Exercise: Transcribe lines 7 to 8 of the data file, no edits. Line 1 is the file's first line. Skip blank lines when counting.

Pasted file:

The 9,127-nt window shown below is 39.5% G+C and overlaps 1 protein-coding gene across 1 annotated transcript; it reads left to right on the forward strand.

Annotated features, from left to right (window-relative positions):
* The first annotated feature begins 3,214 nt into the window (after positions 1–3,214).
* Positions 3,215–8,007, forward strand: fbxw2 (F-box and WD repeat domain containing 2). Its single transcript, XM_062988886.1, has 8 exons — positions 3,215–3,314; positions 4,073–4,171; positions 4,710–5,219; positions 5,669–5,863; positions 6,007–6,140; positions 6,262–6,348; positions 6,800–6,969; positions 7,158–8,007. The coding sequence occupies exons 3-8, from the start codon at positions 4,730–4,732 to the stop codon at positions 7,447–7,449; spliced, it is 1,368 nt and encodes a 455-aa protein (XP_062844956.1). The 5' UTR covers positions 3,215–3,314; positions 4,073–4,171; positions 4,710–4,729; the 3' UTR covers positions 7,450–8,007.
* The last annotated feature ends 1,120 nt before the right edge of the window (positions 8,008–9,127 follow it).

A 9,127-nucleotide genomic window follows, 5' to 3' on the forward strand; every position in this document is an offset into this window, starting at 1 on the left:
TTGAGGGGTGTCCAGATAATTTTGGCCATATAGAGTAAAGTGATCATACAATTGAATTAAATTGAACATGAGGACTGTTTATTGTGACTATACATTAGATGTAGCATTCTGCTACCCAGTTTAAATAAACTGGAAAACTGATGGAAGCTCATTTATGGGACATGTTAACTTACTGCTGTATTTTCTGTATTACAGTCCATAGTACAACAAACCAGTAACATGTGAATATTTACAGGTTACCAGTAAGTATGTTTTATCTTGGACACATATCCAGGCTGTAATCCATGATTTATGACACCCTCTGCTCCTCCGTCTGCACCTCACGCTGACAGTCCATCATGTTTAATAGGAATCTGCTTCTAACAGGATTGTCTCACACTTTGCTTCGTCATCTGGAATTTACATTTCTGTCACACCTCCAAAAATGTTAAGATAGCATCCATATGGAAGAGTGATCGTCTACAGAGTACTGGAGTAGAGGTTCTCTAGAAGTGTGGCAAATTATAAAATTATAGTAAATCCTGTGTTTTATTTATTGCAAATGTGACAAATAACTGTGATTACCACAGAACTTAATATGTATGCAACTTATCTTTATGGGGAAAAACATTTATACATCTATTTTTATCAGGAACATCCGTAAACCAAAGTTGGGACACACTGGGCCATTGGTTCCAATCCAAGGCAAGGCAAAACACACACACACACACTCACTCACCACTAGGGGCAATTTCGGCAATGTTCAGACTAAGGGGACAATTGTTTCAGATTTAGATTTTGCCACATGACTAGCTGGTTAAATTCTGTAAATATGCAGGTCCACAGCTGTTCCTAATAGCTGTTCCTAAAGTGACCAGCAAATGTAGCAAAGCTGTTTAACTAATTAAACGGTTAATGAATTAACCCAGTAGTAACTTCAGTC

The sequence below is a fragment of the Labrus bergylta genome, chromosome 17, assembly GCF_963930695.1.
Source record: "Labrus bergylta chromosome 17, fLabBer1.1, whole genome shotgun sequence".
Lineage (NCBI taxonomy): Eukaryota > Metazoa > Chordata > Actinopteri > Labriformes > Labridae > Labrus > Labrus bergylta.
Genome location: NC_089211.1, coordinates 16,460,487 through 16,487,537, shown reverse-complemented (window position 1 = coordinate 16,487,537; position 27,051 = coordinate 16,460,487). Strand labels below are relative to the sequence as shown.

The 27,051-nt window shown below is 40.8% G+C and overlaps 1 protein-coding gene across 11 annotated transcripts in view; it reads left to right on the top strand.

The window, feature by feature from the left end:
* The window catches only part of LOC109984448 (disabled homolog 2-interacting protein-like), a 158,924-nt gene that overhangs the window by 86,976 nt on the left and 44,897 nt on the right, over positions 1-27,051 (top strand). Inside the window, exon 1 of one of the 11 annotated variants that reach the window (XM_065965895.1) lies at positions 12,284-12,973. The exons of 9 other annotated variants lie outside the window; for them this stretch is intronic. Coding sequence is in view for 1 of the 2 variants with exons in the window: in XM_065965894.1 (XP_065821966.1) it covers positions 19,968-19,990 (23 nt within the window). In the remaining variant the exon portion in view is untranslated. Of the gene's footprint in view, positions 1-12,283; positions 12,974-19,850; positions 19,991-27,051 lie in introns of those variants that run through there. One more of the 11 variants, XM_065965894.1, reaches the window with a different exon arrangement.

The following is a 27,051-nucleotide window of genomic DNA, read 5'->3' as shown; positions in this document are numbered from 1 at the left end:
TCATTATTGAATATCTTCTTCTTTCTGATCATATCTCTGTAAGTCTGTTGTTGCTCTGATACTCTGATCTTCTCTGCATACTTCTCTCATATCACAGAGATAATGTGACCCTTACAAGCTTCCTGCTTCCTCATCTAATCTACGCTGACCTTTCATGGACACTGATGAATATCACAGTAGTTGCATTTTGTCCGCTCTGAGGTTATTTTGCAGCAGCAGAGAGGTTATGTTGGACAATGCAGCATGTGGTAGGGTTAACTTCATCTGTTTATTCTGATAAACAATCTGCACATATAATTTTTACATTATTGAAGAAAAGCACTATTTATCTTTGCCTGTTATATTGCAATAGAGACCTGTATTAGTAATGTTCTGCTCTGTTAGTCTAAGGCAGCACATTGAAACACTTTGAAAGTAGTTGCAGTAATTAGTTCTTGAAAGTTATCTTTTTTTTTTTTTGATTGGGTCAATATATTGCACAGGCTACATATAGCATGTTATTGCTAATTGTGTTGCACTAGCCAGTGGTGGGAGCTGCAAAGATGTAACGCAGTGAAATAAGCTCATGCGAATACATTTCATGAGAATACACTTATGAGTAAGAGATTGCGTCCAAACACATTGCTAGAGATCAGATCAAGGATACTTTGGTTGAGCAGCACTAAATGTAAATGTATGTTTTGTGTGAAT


TTGAGGGGTGTCCAGATAATTTTGGCCATATAGAGTAAAGTGATCATACAATTGAATTAAATTGAACATGAGGACTGTTTATTGTGACTATACATTAGATGTAGCATTCTGCTACCCAGTTTAAATAAACTGGAAAACTGATGGAAGCTCATTTATGGGACATGTTAACTTACTGCTGTATTTTCTGTATTACAGTCCATAGTACAACAAACCAGTAACATGTGAATATTTACAGGTTACCAGTAAGTATGTTTTATCTTGGACACATATCCAGGCTGTAATCCATGATTTATGACACCCTCTGCTCCTCCGTCTGCACCTCACGCTGACAGTCCATCATGTTTAATAGGAATCTGCTTCTAACAGGATTGTCTCACACTTTGCTTCGTCATCTGGAATTTACATTTCTGTCACACCTCCAAAAATGTTAAGATAGCATCCATATGGAAGAGTGATCGTCTACAGAGTACTGGAGTAGAGGTTCTCTAGAAGTGTGGCAAATTATAAAATTATAGTAAATCCTGTGTTTTATTTATTGCAAATGTGACAAATAACTGTGATTACCACAGAACTTAATATGTATGCAACTTATCTTTATGGGGAAAAACATTTATACATCTATTTTTATCAGGAACATCCGTAAACCAAAGTTGGGACACACTGGGCCATTGGTTCCAATCCAAGGCAAGGCAAAACACACACACACACACTCACTCACCACTAGGGGCAATTTCGGCAATGTTCAGACTAAGGGGACAATTGTTTCAGATTTAGATTTTGCCACATGACTAGCTGGTTAAATTCTGTAAATATGCAGGTCCACAGCTGTTCCTAATAGCTGTTCCTAAAGTGACCAGCAAATGTAGCAAAGCTGTTTAACTAATTAAACGGTTAATGAATTAACCCAGTAGTAACTTCAGTC

The sequence below is a fragment of the Labrus bergylta genome, chromosome 17, assembly GCF_963930695.1.